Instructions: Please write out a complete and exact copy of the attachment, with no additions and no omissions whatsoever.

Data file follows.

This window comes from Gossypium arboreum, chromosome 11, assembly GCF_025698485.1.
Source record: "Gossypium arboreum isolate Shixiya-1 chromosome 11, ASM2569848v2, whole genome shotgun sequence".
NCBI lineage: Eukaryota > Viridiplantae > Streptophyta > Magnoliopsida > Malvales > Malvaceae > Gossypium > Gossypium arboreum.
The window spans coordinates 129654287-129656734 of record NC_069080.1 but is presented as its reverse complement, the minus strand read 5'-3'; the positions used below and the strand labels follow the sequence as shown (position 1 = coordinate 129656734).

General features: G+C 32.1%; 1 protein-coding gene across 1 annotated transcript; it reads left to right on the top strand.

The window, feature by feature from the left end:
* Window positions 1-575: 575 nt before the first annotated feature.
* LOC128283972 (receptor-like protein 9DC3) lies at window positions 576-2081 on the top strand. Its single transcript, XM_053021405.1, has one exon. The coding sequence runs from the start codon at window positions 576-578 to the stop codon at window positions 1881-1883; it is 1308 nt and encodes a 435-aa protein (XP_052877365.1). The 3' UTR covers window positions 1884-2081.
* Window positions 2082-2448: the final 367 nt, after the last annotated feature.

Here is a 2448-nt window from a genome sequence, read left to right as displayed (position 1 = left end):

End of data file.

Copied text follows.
This window comes from Gossypium arboreum, chromosome 11, assembly GCF_025698485.1.
Source record: "Gossypium arboreum isolate Shixiya-1 chromosome 11, ASM2569848v2, whole genome shotgun sequence".
NCBI lineage: Eukaryota > Viridiplantae > Streptophyta > Magnoliopsida > Malvales > Malvaceae > Gossypium > Gossypium arboreum.
The window spans coordinates 129654287-129656734 of record NC_069080.1 but is presented as its reverse complement, the minus strand read 5'-3'; the positions used below and the strand labels follow the sequence as shown (position 1 = coordinate 129656734).

General features: G+C 32.1%; 1 protein-coding gene across 1 annotated transcript; it reads left to right on the top strand.

The window, feature by feature from the left end:
* Window positions 1-575: 575 nt before the first annotated feature.
* LOC128283972 (receptor-like protein 9DC3) lies at window positions 576-2081 on the top strand. Its single transcript, XM_053021405.1, has one exon. The coding sequence runs from the start codon at window positions 576-578 to the stop codon at window positions 1881-1883; it is 1308 nt and encodes a 435-aa protein (XP_052877365.1). The 3' UTR covers window positions 1884-2081.
* Window positions 2082-2448: the final 367 nt, after the last annotated feature.

Here is a 2448-nt window from a genome sequence, read left to right as displayed (position 1 = left end):